Population health connection
The foundations for consumerism and population health are built on the same cornerstones. For the past few years, population health has been on everyone's mind. For organizations that have moved from thought to action, the pivot to a consumer-centered strategy will come easier. The organizations most successful at population health have generally prioritized three key areas: accessibility, reliability, and affordability. By doing so, they are taking first steps to put the wants and needs of patients—their customers—at the core.
Financial factors are driving a truly consumer-driven marketplace. Today, price, once an afterthought, has become a key differentiator. Multiple factors have converged to precipitate this shift, all of which result in consumers bearing a greater share of overall health care costs. The new awareness of price occurs both when people buy a health insurance plan and when they get medical services. Higher deductibles, copays, coinsurance—they have made active consumers out of previously passive patients.
In addition, more than 40 states have enacted legislation requiring hospitals to post charges or rates. In response, 85% of health plans and 60% of employers now offer price estimation tools; this easily accessible data is empowering consumers to make decisions about their own care by putting the information they need right at their fingertips.
Big losses are possible
Emerging competitors in the marketplace mean consumers have more choice than ever and can more easily shop, particularly for "commoditized" services. This trend has the potential to affect providers in particular; notably, nearly half of a typical community hospital's commercial book of business is made up of shoppable procedures and services, such as high-volume orthopedic surgeries and various radiologic scans. Despite increased competition, this propensity toward shopping creates a huge opportunity to influence consumer behavior.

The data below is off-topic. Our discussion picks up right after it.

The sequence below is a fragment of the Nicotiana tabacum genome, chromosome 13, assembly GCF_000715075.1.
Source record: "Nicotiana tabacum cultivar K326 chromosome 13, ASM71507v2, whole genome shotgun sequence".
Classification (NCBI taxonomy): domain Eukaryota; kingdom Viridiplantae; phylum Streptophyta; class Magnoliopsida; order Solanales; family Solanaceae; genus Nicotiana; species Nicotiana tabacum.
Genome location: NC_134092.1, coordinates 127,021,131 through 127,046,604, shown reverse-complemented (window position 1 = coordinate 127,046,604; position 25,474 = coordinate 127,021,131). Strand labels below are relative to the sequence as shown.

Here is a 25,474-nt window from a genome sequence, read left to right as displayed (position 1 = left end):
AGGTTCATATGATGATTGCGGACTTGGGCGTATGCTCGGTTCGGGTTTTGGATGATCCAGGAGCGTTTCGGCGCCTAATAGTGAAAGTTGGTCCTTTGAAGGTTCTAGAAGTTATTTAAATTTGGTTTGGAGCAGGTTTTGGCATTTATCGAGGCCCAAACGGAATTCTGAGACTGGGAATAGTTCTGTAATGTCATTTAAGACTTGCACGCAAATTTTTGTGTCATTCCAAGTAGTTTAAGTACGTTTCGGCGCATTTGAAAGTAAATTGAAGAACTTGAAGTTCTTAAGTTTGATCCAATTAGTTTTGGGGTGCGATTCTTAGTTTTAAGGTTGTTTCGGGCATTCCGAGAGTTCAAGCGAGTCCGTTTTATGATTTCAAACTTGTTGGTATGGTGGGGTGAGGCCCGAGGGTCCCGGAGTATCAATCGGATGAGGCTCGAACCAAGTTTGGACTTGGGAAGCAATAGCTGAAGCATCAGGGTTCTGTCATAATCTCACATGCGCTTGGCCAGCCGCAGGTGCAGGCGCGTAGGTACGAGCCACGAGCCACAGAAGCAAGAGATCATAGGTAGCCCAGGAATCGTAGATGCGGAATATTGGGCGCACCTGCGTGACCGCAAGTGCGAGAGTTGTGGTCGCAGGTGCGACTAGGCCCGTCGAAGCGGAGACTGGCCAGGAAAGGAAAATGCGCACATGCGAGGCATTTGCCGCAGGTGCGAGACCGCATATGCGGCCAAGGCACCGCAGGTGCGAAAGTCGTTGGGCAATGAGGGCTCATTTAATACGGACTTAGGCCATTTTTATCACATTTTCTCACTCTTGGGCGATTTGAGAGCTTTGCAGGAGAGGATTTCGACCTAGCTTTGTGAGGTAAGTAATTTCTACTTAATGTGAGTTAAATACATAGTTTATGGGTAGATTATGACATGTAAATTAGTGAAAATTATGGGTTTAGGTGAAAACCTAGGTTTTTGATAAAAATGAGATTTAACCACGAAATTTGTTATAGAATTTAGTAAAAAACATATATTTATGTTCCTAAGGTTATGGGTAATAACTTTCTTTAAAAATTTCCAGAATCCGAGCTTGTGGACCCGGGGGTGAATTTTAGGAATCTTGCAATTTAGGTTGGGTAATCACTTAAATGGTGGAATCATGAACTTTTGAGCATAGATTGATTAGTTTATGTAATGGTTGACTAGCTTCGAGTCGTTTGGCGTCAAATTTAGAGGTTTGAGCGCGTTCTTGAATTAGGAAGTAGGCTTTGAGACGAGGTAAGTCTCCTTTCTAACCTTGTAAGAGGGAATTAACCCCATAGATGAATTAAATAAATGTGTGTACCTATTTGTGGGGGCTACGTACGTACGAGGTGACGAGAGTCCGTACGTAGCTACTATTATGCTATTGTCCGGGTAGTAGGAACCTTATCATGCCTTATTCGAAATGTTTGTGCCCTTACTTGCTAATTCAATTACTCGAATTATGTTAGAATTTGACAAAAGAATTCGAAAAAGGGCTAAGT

A hypothetical four-hospital health system with $1.6 billion in net revenue from patient services may have as much as $40 million at stake if people can shop around for medical services.
If failing to prepare for the consumer-driven market is a recipe for disaster, moving forward with a consumer strategy before fully understanding your consumers' preferences and propensities for care can be equally dangerous.
Knowing the ins and outs of your market is vital. That starts with a deep understanding of your customers—who they are, how they make decisions, and how you can influence them. Studying them helps prioritize growth investments. Monitoring the extent of consumer activation locally provides clarity on where to focus and how quickly to move. Diagnosis of preferences allows for better competitive differentiation and consumer-oriented product development.
This all adds up to no small shift in strategy. But the awakening of the health care consumer is powerfully good news for the mission of providers and payers. In other industries, the same forces have led to innovation, cost reduction, and heightened value.
We should expect health care to be no different—for those organizations that proactively and deeply embrace consumerism today, the rewards could be truly transformational.
This article first appeared in Managed Care Magazine.